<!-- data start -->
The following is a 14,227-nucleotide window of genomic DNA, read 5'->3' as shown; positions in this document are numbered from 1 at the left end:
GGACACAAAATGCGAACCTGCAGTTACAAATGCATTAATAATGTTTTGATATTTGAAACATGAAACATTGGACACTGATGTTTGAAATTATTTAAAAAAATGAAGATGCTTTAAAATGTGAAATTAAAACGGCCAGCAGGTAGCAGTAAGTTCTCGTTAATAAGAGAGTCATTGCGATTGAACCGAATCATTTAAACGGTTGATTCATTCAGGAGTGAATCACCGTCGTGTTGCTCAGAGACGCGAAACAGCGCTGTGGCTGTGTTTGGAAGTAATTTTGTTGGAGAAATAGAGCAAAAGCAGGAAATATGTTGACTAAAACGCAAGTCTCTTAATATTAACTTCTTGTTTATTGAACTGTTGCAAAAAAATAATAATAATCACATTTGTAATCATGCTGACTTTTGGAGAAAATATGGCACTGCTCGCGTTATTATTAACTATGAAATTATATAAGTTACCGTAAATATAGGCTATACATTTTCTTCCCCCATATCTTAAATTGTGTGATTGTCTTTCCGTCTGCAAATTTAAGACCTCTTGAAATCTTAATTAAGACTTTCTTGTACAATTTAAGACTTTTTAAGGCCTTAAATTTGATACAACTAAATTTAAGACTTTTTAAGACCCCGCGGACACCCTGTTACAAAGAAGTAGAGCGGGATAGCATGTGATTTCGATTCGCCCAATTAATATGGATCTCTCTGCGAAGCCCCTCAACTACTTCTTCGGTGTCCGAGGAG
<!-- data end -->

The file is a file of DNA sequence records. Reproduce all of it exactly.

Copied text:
The following is a 14,227-nucleotide window of genomic DNA, read 5'->3' as shown; positions in this document are numbered from 1 at the left end:
GGACACAAAATGCGAACCTGCAGTTACAAATGCATTAATAATGTTTTGATATTTGAAACATGAAACATTGGACACTGATGTTTGAAATTATTTAAAAAAATGAAGATGCTTTAAAATGTGAAATTAAAACGGCCAGCAGGTAGCAGTAAGTTCTCGTTAATAAGAGAGTCATTGCGATTGAACCGAATCATTTAAACGGTTGATTCATTCAGGAGTGAATCACCGTCGTGTTGCTCAGAGACGCGAAACAGCGCTGTGGCTGTGTTTGGAAGTAATTTTGTTGGAGAAATAGAGCAAAAGCAGGAAATATGTTGACTAAAACGCAAGTCTCTTAATATTAACTTCTTGTTTATTGAACTGTTGCAAAAAAATAATAATAATCACATTTGTAATCATGCTGACTTTTGGAGAAAATATGGCACTGCTCGCGTTATTATTAACTATGAAATTATATAAGTTACCGTAAATATAGGCTATACATTTTCTTCCCCCATATCTTAAATTGTGTGATTGTCTTTCCGTCTGCAAATTTAAGACCTCTTGAAATCTTAATTAAGACTTTCTTGTACAATTTAAGACTTTTTAAGGCCTTAAATTTGATACAACTAAATTTAAGACTTTTTAAGACCCCGCGGACACCCTGTTACAAAGAAGTAGAGCGGGATAGCATGTGATTTCGATTCGCCCAATTAATATGGATCTCTCTGCGAAGCCCCTCAACTACTTCTTCGGTGTCCGAGGAG